By Peter Nurse
Investing.com – The dollar sold off in early European trade Thursday, registering a new two-year low, weighed by concerns the U.S. economic recovery may be delayed as the coronavirus continues to cause damage and the latest U.S. relief plan is delayed due to political wrangling.
At 3:05 AM ET (0705 GMT), the Dollar Index, which tracks the greenback against a basket of six other currencies, was down 0.1% at 92.760, after earlier falling to 92.483, breaking through the two-year low of 92.523 seen late last week.
Elsewhere, was down 0.1% at 105.52, while was up 0.1% at 1.1873, just below Friday’s two-year high of $1.1908.
A decline in the U.S. currency has gathered pace since late July on rising perception that the U.S. economic recovery could be hobbled by the country’s poor performance in containing the Covid-19 outbreak.
On Wednesday, the on private payrolls showed only 167,000 jobs were added last month, suggesting an abrupt slowdown in the jobs recovery, ahead of the weekly data later Thursday and Friday’s official .
Meanwhile, the global death toll from Covid-19 is now over 707,000, according to data from Johns Hopkins University, while in the U.S., California reported its second-deadliest day from the virus on Wednesday and Florida’s case count topped 500,000.
A Reuters poll of more than 60 currency strategists, taken between July 31 and Aug. 5, showed the dollar was expected to continue to underperform against most major currencies over the coming 12 months, with a good chance of that weakness extending beyond a year.
Elsewhere, sterling advanced after the Bank of England suggested the economic downturn will not be as bad as it first feared. The Bank maintained its policy stimulus and signaled rates would stay low.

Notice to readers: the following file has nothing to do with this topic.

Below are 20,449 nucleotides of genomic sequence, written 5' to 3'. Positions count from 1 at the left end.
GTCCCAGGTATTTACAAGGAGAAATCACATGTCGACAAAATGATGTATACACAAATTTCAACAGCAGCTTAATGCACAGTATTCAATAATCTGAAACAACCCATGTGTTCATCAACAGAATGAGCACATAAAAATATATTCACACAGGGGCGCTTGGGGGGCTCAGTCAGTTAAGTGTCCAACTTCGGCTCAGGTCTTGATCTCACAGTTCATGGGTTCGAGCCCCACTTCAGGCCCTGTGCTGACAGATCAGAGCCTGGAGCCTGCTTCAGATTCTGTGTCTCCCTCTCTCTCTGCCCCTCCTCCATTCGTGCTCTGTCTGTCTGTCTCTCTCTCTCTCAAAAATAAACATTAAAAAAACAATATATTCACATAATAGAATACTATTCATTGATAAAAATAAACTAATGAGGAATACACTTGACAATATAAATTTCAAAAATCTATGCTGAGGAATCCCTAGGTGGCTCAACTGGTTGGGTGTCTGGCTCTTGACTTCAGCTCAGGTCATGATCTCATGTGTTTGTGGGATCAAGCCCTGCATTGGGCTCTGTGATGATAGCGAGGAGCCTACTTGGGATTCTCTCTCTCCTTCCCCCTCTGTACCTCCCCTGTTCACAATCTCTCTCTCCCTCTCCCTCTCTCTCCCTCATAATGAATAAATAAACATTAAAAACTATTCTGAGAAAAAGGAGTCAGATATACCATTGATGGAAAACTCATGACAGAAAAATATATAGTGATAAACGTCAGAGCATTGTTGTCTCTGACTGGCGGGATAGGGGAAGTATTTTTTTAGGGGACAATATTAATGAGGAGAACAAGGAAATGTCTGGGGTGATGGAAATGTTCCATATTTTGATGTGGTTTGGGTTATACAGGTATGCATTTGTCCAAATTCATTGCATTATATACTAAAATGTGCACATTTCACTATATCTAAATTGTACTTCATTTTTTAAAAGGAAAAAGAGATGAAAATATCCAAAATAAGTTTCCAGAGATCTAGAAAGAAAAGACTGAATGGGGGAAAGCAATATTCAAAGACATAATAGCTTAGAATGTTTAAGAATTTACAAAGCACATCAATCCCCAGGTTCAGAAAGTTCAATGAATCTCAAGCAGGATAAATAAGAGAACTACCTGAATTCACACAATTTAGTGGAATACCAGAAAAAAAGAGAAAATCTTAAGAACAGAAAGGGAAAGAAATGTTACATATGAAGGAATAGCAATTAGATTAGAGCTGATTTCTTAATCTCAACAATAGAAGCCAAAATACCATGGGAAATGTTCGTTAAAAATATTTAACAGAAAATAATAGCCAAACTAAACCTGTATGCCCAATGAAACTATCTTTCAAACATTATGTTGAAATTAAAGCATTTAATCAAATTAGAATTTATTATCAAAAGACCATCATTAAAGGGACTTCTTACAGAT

Sterling has made back a lot of the losses seen after the Covid-19 outbreak led to lockdowns in March, when the currency nosedived to its lowest level in 35 years. However, a lot of these gains have been down to a weak dollar, and it could well lose some of those gains this year amid Brexit uncertainty.
The Reuters poll saw the currency dipping to 1.29 in a month and to 1.28 in three months before returning to current levels in a year’s time.
At 3:05 AM ET, traded at 1.3150, up 0.3%, and approaching a five-month high.
In emerging markets, was up 0.1% at 5.2915 after the country’s central bank cut its key interest on Wednesday to 2% from 2.25%, a more modest quarter point following back-to-back reductions of 75 basis points.
Policy makers are trying to stimulate an economy ravaged by the coronavirus without fueling financial risks associated with very low borrowing costs.
In India, gained 0.1% to 74.860 after the country’s Monetary Policy Committee voted to keep the benchmark repurchase rate at a record low of 4%, surprising some analysts which had expected a 25 basis-point reduction.
The six-member committee, which has already lowered rates by 115 basis points this year, retained its “accommodative” stance, implying there’s still room to cut rates again.